In summary, I very much enjoy the Olympus Quick Shooter. Would I pay $920 for it today? Probably not. But it was well worth the $20 I spent for it on eBay (with a $10 filter and an $8 battery inside, it was practically free!), and it produces great images almost effortlessly.


Contribute to 35mmc for an Ad-free Experience

There are two ways to experience 35mmc without the adverts:

Paid Subscription - £2.99 per month and you'll never see an advert again! (Free 3-day trial).
Subscribe here.

Content contributor - become a part of the world’s biggest film and alternative photography community blog. All our Contributors have an ad-free experience for life.
Sign up here.

About The Author

10 thoughts on “Olympus Quick Shooter Zoom – 5 Frames Mini-Review of a $900 Point & Shoot – By Eric Norris”

  1. Superb results and very informative article Eric. The 1980s was a classic period for these lozenge-shaped point and shooters and they were quite expensive at the time. I recall paying £180 for a brand new Nikon Zoom 100 at the time but, the results were well up to my then Canon AE-1 for standard 7 X 5 inch colour prints. When the digital craze was at a high at around 2005 the charity shops were full of 1980s point and shoot cameras and I saw a Nikon Zoom 100 with box with all the paperwork for just £8. I now have a drawer full of 1980s Olympus, Canon, Nikon, Ricoh etc point and shooters all of which I picked up for well under a tenner each but, these days the prices have skyrocketed. My favourites are the Olympus XA1 and Olympus Trip MD2 which I picked up for £2.50 each about ten years ago but now can fetch £25 – £45 on eBay.. Best Wishes.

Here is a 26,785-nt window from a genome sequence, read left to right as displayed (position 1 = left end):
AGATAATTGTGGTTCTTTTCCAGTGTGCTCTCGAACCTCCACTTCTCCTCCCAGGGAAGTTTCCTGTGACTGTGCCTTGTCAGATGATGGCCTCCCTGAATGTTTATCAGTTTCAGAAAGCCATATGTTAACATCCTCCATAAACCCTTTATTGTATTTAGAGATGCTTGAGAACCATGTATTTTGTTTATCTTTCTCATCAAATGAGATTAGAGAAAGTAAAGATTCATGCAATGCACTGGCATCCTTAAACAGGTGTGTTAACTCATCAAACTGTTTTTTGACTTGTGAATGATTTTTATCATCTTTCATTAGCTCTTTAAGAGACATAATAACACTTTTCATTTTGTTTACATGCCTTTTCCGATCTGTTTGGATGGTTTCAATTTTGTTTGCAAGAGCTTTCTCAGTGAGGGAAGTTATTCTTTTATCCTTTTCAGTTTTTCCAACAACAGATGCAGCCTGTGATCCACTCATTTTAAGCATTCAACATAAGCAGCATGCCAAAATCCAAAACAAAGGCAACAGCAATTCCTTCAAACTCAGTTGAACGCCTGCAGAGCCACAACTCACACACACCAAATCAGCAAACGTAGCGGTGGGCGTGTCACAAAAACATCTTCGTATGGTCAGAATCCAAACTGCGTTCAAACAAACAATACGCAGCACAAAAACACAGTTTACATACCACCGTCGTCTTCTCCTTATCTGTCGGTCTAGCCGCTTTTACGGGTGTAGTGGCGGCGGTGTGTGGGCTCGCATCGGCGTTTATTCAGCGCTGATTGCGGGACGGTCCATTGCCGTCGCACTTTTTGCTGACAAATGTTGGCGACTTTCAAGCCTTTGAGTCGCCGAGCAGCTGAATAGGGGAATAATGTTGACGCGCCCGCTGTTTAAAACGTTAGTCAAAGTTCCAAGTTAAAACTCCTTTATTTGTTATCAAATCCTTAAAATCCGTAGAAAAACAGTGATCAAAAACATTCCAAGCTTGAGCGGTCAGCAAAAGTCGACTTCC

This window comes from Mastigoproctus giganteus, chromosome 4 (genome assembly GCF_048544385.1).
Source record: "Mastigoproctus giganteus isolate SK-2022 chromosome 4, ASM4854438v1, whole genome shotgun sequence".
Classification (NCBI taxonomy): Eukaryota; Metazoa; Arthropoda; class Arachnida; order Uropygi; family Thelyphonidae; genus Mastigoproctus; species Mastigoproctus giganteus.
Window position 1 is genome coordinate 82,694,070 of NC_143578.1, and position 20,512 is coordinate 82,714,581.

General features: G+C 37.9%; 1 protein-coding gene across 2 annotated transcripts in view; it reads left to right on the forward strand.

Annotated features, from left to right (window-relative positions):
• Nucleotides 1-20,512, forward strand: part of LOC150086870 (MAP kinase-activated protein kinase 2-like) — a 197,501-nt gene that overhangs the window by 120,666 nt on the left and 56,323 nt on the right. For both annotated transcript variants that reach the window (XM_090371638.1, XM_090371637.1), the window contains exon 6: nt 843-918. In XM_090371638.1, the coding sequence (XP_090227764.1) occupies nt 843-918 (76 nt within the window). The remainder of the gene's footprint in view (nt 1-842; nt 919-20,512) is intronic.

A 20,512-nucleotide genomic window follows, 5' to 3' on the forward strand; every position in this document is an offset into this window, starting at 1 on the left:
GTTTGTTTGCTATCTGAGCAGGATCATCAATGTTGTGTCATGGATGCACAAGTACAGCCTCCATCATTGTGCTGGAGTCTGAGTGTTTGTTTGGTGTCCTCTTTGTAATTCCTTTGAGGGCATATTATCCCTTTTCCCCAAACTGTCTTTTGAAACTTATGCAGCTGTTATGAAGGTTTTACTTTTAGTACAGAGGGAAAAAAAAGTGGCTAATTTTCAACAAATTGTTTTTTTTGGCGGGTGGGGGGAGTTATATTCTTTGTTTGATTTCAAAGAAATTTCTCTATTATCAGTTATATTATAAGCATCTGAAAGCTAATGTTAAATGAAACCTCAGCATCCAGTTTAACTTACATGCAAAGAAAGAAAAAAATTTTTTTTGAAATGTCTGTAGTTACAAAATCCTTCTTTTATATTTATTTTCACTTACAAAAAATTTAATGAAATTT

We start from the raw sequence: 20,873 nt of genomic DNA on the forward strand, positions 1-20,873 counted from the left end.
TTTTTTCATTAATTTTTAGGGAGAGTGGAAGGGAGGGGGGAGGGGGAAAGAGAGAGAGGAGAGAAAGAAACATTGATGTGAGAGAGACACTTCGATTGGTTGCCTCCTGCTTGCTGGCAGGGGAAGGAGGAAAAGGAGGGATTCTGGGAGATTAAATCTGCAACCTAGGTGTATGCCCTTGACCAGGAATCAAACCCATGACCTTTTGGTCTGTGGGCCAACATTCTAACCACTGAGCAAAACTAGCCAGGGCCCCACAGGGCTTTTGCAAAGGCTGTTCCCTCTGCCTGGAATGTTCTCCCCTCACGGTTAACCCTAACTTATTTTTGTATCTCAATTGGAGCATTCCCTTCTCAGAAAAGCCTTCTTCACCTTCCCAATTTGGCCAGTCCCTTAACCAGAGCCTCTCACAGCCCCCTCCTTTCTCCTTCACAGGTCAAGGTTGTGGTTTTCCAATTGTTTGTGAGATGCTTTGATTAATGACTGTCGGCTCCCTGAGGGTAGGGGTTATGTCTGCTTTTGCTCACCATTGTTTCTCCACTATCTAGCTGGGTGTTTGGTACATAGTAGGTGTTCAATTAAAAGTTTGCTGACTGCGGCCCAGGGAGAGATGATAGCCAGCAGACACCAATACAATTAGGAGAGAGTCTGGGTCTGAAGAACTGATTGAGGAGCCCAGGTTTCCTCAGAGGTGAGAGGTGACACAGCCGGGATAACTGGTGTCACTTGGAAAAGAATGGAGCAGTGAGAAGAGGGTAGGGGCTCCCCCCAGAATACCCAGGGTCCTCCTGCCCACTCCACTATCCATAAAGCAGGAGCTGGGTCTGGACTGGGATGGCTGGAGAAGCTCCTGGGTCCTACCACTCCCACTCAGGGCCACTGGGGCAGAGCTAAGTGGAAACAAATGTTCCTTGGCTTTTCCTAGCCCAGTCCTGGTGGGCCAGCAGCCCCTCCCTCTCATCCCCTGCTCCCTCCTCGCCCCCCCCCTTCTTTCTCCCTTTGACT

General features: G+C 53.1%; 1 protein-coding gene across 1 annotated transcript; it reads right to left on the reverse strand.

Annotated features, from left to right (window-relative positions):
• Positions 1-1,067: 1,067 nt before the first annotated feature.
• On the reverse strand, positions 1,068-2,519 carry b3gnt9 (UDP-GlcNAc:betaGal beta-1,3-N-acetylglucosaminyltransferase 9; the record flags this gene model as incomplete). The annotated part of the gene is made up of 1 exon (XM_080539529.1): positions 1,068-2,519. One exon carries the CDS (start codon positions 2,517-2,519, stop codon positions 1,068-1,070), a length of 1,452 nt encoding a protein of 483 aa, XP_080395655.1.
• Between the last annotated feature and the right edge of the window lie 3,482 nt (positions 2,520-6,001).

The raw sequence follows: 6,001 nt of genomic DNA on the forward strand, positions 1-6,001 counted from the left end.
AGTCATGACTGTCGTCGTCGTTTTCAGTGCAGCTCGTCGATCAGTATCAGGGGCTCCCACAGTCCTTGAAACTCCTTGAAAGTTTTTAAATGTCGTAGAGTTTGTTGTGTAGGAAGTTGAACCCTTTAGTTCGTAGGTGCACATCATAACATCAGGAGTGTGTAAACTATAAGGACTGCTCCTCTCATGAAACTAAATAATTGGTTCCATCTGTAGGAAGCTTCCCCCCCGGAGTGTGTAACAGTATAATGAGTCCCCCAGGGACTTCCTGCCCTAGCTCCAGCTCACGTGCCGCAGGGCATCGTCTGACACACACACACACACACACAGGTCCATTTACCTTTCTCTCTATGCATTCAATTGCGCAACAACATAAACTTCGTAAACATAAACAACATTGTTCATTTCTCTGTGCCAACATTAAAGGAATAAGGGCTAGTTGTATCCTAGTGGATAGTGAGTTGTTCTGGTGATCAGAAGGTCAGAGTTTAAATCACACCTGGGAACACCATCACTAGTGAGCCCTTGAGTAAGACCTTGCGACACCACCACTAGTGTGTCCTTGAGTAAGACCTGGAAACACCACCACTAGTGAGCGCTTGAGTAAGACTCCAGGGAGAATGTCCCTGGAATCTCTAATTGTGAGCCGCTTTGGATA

2. Wow great shots and I can’t believe that little camera renders DoF so well as in that family plot shot. I have been thinking of getting a camera to leave in my car so I always have it and not just a phone and this may just be the one.

  3. Great images! Of course, I attribute most of that to the person behind the camera but still excellent results too from this little Olympus point and shoot. Really enjoyed the write up about it as well.